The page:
Blair McClendon reviews the latest entry in one of cinema’s most durable franchises.

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There has always been something off about Daniel Craig’s incarnation of Bond. His jokes are tinged with a touch more menace than they used to be. His body is stronger and willing to take, and dole out, more punishment. The killing isn’t quite so easy or clever anymore, yet he seems to enjoy the fight the way other Bonds enjoyed the sex. From the beginning, which is to say from the franchise reboot Casino Royale, we knew this 007 was broken. In fact, in a particularly brutal torture scene we watched his enemies break him. Were it not for all the symbols of Ian Fleming’s world, the audience would be forgiven for thinking that they had invented a new character. But, when working within a franchise this big, studios can never go too far astray or they will lose an audience that came for the comforting hallmarks: the cars, the trysts, the gadgets, the drinks and “Bond. James Bond.”

MGM had a difficult task in preparing for the franchise’s 50th anniversary. They had created a new Bond, one who seemed to have shirked off the camp and the Cold War. To make matters more difficult, they had to follow up on the singularly horrendous Quantum of Solace. Under the guidance of Sam Mendes and Roger Deakins, Skyfall has done more than repent for the transgressions of its predecessor. It has, for the first time, created a Bond movie rich with visual splendor not just because of the expensive trappings, but because cinema—in all the holier-than-thou connotations of the word—has finally been infused in the franchise.

The plot of the film is admittedly overwrought and of little importance. Silva, an ex-MI6 agent, played with such panache by Javier Bardem that one wonders why he isn’t always the villain, seeks revenge against M for having been given up to the Chinese during the transfer of Hong Kong. The 00 program has more guns than it knows what to do with, but Silva has computers and intelligence. He brings a thoroughly modern brand of terror to the heart of London, while releasing the names of agents embedded in terrorist organizations around the world. The government panics, the Americans turn their back on the British for this gross breach of security, and Bond, previously thought dead, returns home to defend his country. Trying to punch above its weight, the script weaves in a Sophoclean nods that add a touch of psychosis to Silva’s character but fall flat as structural elements. Still, Skyfall isn’t entirely interested in whether or not this absurdly powerful madman wins or not. Instead, it asks: is Bond even a character we want to win anymore?

When Silva first begins his attacks on M, a virus is unleashed that causes an explosion at MI6 headquarters. She is left with a message on her screen that reads, “Think on your sins.” While it becomes clear that the battle that breaks out between Bond and Silva is of an entirely personal nature, enough references are made to the relative impotence of myth of the United Kingdom (Bond sarcastically, but tellingly, referring to his “pathetic” love of country) that it is unclear at first whether the target is M or the whole security apparatus of an aged empire. Bond’s adventures make markedly less sense in the War on Terror than they did during the Cold War, so Deakins’ camera responds by providing us with a new kind of pleasure. Bond is no longer someone we might want to be, he’s someone we just want to look at.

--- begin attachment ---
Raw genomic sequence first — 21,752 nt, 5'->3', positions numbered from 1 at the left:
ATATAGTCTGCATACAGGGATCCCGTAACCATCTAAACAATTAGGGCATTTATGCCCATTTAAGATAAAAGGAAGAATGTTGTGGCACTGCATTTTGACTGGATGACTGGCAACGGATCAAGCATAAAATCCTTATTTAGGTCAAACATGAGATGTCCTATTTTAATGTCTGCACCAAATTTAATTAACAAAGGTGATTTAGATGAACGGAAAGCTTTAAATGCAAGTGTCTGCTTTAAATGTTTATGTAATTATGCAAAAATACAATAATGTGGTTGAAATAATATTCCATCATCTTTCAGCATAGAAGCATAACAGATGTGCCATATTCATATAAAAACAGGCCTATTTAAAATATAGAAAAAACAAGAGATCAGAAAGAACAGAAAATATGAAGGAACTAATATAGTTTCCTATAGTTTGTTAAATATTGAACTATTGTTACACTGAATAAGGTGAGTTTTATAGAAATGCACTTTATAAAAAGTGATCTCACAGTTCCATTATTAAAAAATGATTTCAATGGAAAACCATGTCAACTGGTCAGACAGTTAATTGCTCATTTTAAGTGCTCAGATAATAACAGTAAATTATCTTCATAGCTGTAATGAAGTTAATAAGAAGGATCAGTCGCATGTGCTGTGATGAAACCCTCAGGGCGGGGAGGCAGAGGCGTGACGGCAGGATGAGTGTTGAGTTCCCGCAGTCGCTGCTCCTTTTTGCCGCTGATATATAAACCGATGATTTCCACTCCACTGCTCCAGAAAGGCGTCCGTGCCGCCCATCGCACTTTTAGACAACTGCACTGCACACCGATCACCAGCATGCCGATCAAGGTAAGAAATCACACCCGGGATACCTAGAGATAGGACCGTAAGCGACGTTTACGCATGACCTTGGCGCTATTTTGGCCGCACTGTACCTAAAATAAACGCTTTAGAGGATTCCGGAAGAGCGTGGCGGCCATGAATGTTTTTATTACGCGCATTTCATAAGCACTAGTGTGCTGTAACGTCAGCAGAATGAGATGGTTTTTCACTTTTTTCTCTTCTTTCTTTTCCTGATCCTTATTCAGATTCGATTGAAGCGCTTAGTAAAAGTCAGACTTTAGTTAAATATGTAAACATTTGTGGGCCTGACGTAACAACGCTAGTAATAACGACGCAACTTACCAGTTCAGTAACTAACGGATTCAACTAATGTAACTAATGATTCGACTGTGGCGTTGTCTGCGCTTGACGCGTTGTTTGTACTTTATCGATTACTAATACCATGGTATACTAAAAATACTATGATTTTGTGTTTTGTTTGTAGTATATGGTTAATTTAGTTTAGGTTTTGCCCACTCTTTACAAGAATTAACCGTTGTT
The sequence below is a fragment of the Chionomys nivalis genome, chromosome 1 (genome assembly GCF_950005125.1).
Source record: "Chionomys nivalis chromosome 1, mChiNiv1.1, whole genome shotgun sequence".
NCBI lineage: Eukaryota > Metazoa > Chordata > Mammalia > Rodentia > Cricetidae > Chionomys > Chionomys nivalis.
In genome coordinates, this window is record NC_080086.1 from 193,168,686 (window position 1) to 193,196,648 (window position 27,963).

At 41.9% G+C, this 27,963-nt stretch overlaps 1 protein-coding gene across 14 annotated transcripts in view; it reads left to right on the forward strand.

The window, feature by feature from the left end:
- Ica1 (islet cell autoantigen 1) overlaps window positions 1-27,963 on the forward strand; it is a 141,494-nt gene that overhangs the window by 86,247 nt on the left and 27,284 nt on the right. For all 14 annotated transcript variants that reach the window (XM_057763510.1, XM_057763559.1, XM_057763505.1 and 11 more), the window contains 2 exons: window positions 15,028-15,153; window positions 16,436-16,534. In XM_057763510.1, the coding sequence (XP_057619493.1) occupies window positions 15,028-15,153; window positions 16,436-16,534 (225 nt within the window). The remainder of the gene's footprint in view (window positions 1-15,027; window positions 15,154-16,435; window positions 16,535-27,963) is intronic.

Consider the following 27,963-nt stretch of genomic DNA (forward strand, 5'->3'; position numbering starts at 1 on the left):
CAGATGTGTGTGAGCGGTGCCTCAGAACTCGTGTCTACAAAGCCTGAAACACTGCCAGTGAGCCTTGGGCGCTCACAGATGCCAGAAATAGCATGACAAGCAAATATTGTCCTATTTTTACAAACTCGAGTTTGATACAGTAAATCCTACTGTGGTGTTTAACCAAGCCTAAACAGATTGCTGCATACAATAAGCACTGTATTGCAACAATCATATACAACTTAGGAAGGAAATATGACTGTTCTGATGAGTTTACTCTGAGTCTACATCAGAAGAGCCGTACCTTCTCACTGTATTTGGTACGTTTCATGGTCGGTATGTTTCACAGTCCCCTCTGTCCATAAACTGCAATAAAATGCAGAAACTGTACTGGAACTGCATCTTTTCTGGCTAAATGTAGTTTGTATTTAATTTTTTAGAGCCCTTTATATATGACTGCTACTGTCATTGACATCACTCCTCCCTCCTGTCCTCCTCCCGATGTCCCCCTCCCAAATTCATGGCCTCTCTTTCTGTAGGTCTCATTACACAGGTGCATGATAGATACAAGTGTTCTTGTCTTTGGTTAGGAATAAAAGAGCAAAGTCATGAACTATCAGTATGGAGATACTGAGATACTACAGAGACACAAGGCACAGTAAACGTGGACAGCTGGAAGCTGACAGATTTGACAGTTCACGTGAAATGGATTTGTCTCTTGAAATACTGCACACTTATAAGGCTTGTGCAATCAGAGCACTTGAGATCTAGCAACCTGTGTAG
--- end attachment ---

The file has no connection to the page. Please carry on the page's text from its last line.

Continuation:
The entire film is justified by one such sequence where, for all of the shooting and hand-to-hand combat, the enjoyment of the scene comes less from the suspenseful question of Bond’s success than the beauty playing out on the screen. Sent to Shanghai to retrieve a hard disk with the aforementioned embedded agents’ names, he sneaks into a high-rise in pursuit of his target. Bond realizes that he’s walking in on an assassination as the shooter is targeting a man in another skyscraper. The floor is devoid of furniture, but replete with glass panels reflecting the brightly colored video ads splashed across the other buildings. 007 moves slowly, hiding in plain site behind the abstract interplay of commercial lights. When the fight finally breaks out, we see them as silhouettes lit now and again by an errant burst of gunfire or a well-refracted advertisement.

This is Bond lifted out of his new flesh and blood reality back into the status of an icon. Ultimately, this is the balancing act that Skyfall had to attempt. Like so many of the heroes parading across our screens right now, Bond is the product of a bygone era. The movie acknowledges as much, bringing back the old cars and guns and repeatedly referencing the fact that the world’s most famous secret agent seems a bit out of touch. This same fear seems to be manifesting in a sort of neurosis across the spy thriller genre. Skyfall, The Bourne Legacy and Tinker Tailor Soldier Spy all referenced a creeping anxiety not only that the old world spy games are gone and morally indefensible, but that the genre itself is on thin ice. But Bond has always been more about the idea of a ridiculously impossible secret agent who, with a little help from his friends, saves the world again and again. Skyfall is, to my mind, the best of the Bond franchise because 007 the icon has finally been packaged in a movie with real visual ambition. That James seems a little less untouchable and little more concerned about the trustworthiness of his own government is understandably concerning for those who grew up with the unflappable agent. But he exists in a new world now, one where the old myths have begun to fall away and, as the ending makes clear, if he wants to stay in the game he’s going to have to make up some new ones.